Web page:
Bug report is running for almost five hours now. I fear that it is hanging. I am going to delete this backup in the weekend and create a new one.
On the next occurance of this problem, I will try again to create a bug report. Thank you for your help, so far.
Another question in this context: When making a backup of the database, I saw that it is stored in %appdata% on the local disk and not on the backup destination. Is the database not needed for restoring files?
It is not absolutely necessary for restore (I recently did a restore without), but it significantly speeds up the metadata processing that is needed for restore.
If you want to back up the local database(s), you’d better create a separate backup job that only backs up these databases, except its own (because it is the one in active use). So if you are in a disaster situation and do not have access to the local databases, the restore operation from this separate job is faster and safer than from some other backup set.
You can check your job log from the backup before your problem to see if compact shows any statistics.
If so, one avoidance of a repetition is to set –no-auto-compact=true (which prevents re-use of free space) or install a fixed version. 220.127.116.11 did well over two months of testing, however 18.104.22.168 canary is the latest canary. If it does well (probably over a shorter period of testing), then it will likely lead to beta at some point.
Note that due to database format updates, downgrading (e.g. to 22.214.171.124 which is basically 126.96.36.199) is hard, but upgrade to next feature beta (or experimental) should work. You should also change your Settings to a more stable channel (Beta for example) if you install Canary. You can change to Canary temporarily if you want to upgrade that way (instead of using full installer), then change it back before a broken canary ships.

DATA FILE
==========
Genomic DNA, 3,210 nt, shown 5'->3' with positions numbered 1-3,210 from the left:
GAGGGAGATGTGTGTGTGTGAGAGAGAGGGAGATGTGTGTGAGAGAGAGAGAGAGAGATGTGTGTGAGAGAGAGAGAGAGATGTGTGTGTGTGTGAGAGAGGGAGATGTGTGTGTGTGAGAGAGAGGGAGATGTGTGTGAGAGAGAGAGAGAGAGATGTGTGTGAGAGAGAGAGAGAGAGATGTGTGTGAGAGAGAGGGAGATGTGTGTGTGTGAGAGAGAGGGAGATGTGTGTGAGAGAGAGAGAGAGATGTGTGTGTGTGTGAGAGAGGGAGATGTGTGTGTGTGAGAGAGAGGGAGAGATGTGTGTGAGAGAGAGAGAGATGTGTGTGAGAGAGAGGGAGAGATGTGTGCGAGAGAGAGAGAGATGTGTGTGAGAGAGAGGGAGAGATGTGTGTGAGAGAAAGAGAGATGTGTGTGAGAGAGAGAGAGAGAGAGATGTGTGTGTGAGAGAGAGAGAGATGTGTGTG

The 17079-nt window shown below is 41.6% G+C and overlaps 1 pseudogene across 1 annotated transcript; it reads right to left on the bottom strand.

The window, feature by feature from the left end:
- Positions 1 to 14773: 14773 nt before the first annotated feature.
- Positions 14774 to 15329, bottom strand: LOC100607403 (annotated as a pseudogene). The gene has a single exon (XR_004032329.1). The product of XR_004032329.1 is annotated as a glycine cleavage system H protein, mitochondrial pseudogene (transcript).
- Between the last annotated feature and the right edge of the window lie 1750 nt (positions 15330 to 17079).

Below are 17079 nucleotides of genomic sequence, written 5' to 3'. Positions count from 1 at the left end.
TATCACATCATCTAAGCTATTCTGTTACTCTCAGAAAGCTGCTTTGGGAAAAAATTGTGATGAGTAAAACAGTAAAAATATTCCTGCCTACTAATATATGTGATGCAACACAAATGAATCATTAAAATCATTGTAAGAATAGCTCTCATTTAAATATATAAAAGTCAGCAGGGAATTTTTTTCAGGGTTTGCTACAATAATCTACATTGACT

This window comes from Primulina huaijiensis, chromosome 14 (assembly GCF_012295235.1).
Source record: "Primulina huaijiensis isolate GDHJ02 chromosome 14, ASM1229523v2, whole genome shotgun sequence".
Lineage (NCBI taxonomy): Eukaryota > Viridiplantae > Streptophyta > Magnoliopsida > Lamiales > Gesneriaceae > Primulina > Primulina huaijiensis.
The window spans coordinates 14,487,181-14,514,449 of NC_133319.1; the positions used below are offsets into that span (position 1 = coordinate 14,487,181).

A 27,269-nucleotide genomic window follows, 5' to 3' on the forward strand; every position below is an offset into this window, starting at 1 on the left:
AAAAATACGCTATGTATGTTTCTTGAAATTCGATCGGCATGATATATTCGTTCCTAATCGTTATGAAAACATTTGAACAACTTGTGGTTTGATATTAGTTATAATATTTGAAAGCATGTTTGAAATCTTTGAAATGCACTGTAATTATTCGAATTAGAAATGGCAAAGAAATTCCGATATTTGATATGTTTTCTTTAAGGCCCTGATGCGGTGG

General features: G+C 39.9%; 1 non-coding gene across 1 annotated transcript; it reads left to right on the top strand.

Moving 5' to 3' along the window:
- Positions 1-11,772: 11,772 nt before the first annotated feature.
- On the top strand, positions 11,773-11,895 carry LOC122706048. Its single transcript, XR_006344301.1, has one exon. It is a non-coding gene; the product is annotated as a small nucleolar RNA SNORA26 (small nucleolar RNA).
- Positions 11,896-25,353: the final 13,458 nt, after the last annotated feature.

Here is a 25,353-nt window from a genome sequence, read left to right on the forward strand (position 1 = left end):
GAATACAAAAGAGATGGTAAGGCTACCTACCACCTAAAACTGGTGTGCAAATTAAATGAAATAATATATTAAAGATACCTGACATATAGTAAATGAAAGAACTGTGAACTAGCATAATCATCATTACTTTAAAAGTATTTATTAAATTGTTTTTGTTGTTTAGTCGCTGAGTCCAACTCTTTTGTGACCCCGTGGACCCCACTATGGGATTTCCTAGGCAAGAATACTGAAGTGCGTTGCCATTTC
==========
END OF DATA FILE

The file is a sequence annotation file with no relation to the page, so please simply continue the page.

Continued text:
EDIT: Upgrading would be to avoid future problems. Current problem is dealt with (or not) as shown earlier.
Thanks for the information provided. I set -no-auto-compact to true for all my backup jobs and will see within a few months, whether this helps. The corrupted backup, I am going to delete and recreate. (I have a lot of redundancy in my backup jobs).
Currently, I am running Duplicati - 188.8.131.52_beta_2019-07-14 and am on the default (beta) upgrade channel. I am not sure whether or not you are advising to upgrade to 184.108.40.206 canary.
Advising upgrade to canary is always a tough call, especially for one so new. I’d feel quite comfortable advising 220.127.116.11 (and I ran my personal backup on that to avoid too-frequent “Unexpected difference”) however in general canary is bleeding-edge not-very-proven stuff, so staying on it can get “surprising”, though sometimes the features and fixes outweigh any accidental breakage. Testers are also needed.
With your level of redundancy, a good plan might be to start on relatively-well-proven 18.104.22.168, upgrade shortly to 22.214.171.124 if 126.96.36.199 is good, and stay on that until next experimental (probably) or actual beta.
Your idea of just burning some extra storage will also work (assuming this is the issue – you can study logs), then hopefully before the storage waste gets too high you can get into safer channel than canary.